Successful bidders, once selected, pay the remaining amount while unsuccessful bidders will have their money refunded in 3 days.
On the auction day, offers will be open six hours in advance, and the auctioneer will also be asking subscribers to raise the price so that the product can be offered at the highest price.
Under the new system the number of times a property can be auctioned if the value offered was less than 75%, was reduced from five to three.
Busingye said the digital channels will completely replaces the traditional process of concluding cases and auctioning of collateral, saying that it will eliminate all corrupt practices.
“Those who want to go through other channels, those tamper with the value of property or strongly oppose the valuation process should know that we will not get tired of fighting these bad practices. Cultures. The more they try to circumvent these processes, the more innovative we get,”
“We want to do business in a manner that is characterized by transparency and justice. Those who feel that they can default on their obligation with the bank yet they took loans should be aware that the cost of that will be high,” Busingye said.
Fast track Court Decisions
As part of the process to digitize services and minimise bureaucracy, the government has also digitized Judgement Execution, another judicial service which has been littered with malpractices.
Judgement execution has been placed under the Rwanda Integrated Electronic Case Management System (IECMS) in a bid to eliminate situations where court bailiffs connive with people to frustrate processes to implement court decisions.
According to Martine Urujeni, the Head of Access to Justice Services Department at MINIJUST, court bailiffs would normally be bribed by property owners to delay the process of transferring properties or even the auction itself while in other cases they connive with the valuers to undervalue properties to discourage sellers and bidders.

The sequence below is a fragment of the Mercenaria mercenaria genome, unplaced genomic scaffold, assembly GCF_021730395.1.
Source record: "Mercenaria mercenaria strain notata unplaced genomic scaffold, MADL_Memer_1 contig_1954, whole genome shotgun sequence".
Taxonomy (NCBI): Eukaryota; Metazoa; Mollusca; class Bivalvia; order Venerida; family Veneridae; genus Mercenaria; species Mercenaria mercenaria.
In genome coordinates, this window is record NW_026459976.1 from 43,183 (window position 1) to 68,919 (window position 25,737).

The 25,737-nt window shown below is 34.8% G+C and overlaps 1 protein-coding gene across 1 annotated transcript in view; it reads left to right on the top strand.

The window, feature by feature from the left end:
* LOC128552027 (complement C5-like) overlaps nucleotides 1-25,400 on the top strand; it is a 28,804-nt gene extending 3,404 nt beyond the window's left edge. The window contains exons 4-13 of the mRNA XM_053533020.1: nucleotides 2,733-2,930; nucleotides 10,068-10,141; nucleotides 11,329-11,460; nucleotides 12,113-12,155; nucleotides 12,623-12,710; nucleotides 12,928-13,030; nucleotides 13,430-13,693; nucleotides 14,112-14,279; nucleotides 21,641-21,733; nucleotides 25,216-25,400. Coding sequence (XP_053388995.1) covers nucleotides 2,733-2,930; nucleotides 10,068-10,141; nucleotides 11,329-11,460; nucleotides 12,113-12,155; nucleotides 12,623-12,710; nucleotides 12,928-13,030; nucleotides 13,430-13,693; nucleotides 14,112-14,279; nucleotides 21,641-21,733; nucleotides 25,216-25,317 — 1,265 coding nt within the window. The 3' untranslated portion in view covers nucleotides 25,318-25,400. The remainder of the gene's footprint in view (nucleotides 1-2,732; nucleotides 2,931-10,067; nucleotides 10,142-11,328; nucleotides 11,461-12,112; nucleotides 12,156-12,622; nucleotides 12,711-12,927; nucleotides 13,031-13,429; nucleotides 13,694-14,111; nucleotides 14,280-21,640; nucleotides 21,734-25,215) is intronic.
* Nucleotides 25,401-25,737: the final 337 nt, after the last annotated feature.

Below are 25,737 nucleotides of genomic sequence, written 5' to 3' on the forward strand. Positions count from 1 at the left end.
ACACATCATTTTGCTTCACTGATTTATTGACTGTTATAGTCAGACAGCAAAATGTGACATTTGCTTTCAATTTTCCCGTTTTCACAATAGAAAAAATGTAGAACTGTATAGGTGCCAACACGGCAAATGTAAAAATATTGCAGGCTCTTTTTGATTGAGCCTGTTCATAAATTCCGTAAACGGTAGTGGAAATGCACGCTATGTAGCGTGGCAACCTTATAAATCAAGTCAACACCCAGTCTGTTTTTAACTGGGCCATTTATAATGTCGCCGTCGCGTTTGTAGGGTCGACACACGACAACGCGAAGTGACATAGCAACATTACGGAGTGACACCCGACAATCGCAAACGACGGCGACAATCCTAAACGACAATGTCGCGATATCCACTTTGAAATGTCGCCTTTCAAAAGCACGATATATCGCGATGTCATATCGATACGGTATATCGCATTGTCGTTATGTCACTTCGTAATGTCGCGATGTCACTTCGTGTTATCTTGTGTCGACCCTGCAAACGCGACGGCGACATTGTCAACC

Urujeni said that with the new digital system, all concerned parties, from Prosecution, Courts, the Ombudsman, Rwanda Bar Association and the Ministry will be able to track processes digitally so that people don’t connive to undervalue property or deliberately delay judgement execution.
“We have been facing different issues in regard to finalizing cases with many issues coming up, sometimes leading to more cases, derailing judicial processes for year but with this technology, this will not happen again. All concerned parties will be involved and they will be able to monitor the process,” Urujeni said.
The digital platform was put in place by a Ministerial Order issue in May this year which approved the process to digitize judgement execution under IECMS. All parties concerned will have access to the process.
However, there are more than 2,300 cases that had already begun which will be finalized manually with bailiff and the litigants meeting physically while all the new cases will be moved to IECMS.
According to Busingye, Rwanda currently has 520 professional court bailiffs at the national level and an extra 2,566 non-professional bailiffs at the cell, sector and district level who will all have to be using the platform to go about their work.